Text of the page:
Pursing her lips, Sara pretended to give it some thought. “Maybe,” she finally agreed, adding, “but I’d have to think about it first.”
Justin threw a pillow at her which she promptly tossed back.
“But really, Son,” Mrs. Morgan spoke softly when the pillows had ceased to fly, “I’m glad we now have a medical facility even if it does look like a hotel. As long as the personnel know what they are doing, that is what we need.”
“Don’t worry about that, Mother. There may not be many of us, but I think we’re ready. At least we’ll do our best.”
“That’s all that needs done,” Mr. Morgan agreed and then stared into the fire, and all fell silent.
The loud barking of their collie, Captain, broke the silence outside.
“What is he barking about?” Justin turned to try to look out the window behind him but could see nothing but the reflection of the fire and lamps.
“It’s not his ‘wild animal’ bark nor is it his company coming bark—”
Adam stood up as Sara spoke and grabbed his shotgun from a rack nearby. “I’ll go check.”
“Be careful,” Mrs. Morgan called.
In silence the rest of the family waited, listening to the barking which seemed to have a different tone to it than usual. Suddenly they were startled by Adam’s cry, “Justin! Dad! Mother! Sara!”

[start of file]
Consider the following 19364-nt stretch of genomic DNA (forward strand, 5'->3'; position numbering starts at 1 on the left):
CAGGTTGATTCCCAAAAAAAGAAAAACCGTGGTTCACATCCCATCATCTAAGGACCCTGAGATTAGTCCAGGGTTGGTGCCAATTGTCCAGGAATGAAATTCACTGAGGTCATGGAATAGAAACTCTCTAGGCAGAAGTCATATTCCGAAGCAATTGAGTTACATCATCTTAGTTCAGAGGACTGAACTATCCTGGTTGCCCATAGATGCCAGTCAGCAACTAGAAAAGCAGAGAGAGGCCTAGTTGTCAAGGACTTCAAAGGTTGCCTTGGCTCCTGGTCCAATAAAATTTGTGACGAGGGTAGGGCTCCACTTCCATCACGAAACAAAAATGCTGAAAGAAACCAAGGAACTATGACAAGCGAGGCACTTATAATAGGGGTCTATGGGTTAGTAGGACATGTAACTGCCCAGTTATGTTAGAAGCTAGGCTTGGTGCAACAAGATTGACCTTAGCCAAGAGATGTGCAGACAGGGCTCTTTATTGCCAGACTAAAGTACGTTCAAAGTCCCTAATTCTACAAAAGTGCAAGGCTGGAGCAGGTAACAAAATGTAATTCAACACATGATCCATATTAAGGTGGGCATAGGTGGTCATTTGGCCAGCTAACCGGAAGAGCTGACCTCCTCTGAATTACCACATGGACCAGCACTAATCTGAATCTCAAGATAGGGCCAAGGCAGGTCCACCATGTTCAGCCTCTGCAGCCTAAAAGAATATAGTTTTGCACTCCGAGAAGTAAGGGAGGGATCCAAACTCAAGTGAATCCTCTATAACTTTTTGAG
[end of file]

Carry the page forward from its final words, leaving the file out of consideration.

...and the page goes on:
The four sprang up and rushed for the door. There by the light of the front porch, which Mr. Morgan snapped on, they could see Adam supporting someone out in the yard. It was a young woman, and she was carrying something! In an instant the Morgan family were around them. The girl had two young children in her arms and was clearly exhausted.
“Here, Sara, take that one. Mother can you carry this one? Dad, steady her on this side. Get them inside while I grab my bag from the truck.” Justin threw his orders rapidly and the next moment was sprinting the short distance to his pickup.
Moments later, he was back in the house. Flipping the lights on in the living room he found the girl sitting in a chair by the fire. Her eyes held a glazed look, while dark circles under them gave added proof that she hadn’t slept for a while. She seemed on the verge of collapse.